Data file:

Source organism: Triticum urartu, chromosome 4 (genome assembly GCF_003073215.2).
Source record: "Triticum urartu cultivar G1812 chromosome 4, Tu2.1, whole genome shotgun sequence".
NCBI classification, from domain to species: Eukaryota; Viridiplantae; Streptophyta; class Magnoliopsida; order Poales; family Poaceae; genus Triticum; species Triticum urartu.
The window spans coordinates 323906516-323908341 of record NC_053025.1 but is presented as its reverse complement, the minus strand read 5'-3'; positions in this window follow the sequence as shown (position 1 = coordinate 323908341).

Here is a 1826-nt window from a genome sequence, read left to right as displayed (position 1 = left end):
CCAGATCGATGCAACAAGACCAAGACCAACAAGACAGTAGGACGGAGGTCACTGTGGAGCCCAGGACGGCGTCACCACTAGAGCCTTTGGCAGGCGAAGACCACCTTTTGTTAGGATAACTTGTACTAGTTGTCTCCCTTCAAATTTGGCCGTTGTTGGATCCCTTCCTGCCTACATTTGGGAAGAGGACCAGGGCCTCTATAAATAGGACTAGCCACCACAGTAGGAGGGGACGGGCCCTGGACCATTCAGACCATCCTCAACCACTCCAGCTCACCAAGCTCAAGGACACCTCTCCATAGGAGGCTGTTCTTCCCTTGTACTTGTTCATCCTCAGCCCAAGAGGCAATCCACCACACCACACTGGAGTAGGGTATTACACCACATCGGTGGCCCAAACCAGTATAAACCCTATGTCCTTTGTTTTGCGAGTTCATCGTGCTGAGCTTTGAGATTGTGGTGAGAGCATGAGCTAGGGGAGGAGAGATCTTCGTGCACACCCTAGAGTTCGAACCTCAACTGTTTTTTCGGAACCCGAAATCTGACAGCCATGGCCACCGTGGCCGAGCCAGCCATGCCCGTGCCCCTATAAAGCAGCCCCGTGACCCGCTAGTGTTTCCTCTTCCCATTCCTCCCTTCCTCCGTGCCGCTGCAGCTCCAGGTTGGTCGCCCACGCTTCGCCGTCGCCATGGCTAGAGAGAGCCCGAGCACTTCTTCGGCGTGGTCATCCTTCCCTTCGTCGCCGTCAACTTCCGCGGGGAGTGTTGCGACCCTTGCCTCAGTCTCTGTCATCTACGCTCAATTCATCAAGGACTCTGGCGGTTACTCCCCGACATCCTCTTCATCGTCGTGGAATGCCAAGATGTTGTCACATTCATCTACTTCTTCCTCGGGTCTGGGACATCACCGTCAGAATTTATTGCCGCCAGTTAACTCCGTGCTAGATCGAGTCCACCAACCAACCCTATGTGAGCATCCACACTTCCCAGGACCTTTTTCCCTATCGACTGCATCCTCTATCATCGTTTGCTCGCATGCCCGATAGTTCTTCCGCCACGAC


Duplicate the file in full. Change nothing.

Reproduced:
Source organism: Triticum urartu, chromosome 4 (genome assembly GCF_003073215.2).
Source record: "Triticum urartu cultivar G1812 chromosome 4, Tu2.1, whole genome shotgun sequence".
NCBI classification, from domain to species: Eukaryota; Viridiplantae; Streptophyta; class Magnoliopsida; order Poales; family Poaceae; genus Triticum; species Triticum urartu.
The window spans coordinates 323906516-323908341 of record NC_053025.1 but is presented as its reverse complement, the minus strand read 5'-3'; positions in this window follow the sequence as shown (position 1 = coordinate 323908341).

Here is a 1826-nt window from a genome sequence, read left to right as displayed (position 1 = left end):
CCAGATCGATGCAACAAGACCAAGACCAACAAGACAGTAGGACGGAGGTCACTGTGGAGCCCAGGACGGCGTCACCACTAGAGCCTTTGGCAGGCGAAGACCACCTTTTGTTAGGATAACTTGTACTAGTTGTCTCCCTTCAAATTTGGCCGTTGTTGGATCCCTTCCTGCCTACATTTGGGAAGAGGACCAGGGCCTCTATAAATAGGACTAGCCACCACAGTAGGAGGGGACGGGCCCTGGACCATTCAGACCATCCTCAACCACTCCAGCTCACCAAGCTCAAGGACACCTCTCCATAGGAGGCTGTTCTTCCCTTGTACTTGTTCATCCTCAGCCCAAGAGGCAATCCACCACACCACACTGGAGTAGGGTATTACACCACATCGGTGGCCCAAACCAGTATAAACCCTATGTCCTTTGTTTTGCGAGTTCATCGTGCTGAGCTTTGAGATTGTGGTGAGAGCATGAGCTAGGGGAGGAGAGATCTTCGTGCACACCCTAGAGTTCGAACCTCAACTGTTTTTTCGGAACCCGAAATCTGACAGCCATGGCCACCGTGGCCGAGCCAGCCATGCCCGTGCCCCTATAAAGCAGCCCCGTGACCCGCTAGTGTTTCCTCTTCCCATTCCTCCCTTCCTCCGTGCCGCTGCAGCTCCAGGTTGGTCGCCCACGCTTCGCCGTCGCCATGGCTAGAGAGAGCCCGAGCACTTCTTCGGCGTGGTCATCCTTCCCTTCGTCGCCGTCAACTTCCGCGGGGAGTGTTGCGACCCTTGCCTCAGTCTCTGTCATCTACGCTCAATTCATCAAGGACTCTGGCGGTTACTCCCCGACATCCTCTTCATCGTCGTGGAATGCCAAGATGTTGTCACATTCATCTACTTCTTCCTCGGGTCTGGGACATCACCGTCAGAATTTATTGCCGCCAGTTAACTCCGTGCTAGATCGAGTCCACCAACCAACCCTATGTGAGCATCCACACTTCCCAGGACCTTTTTCCCTATCGACTGCATCCTCTATCATCGTTTGCTCGCATGCCCGATAGTTCTTCCGCCACGAC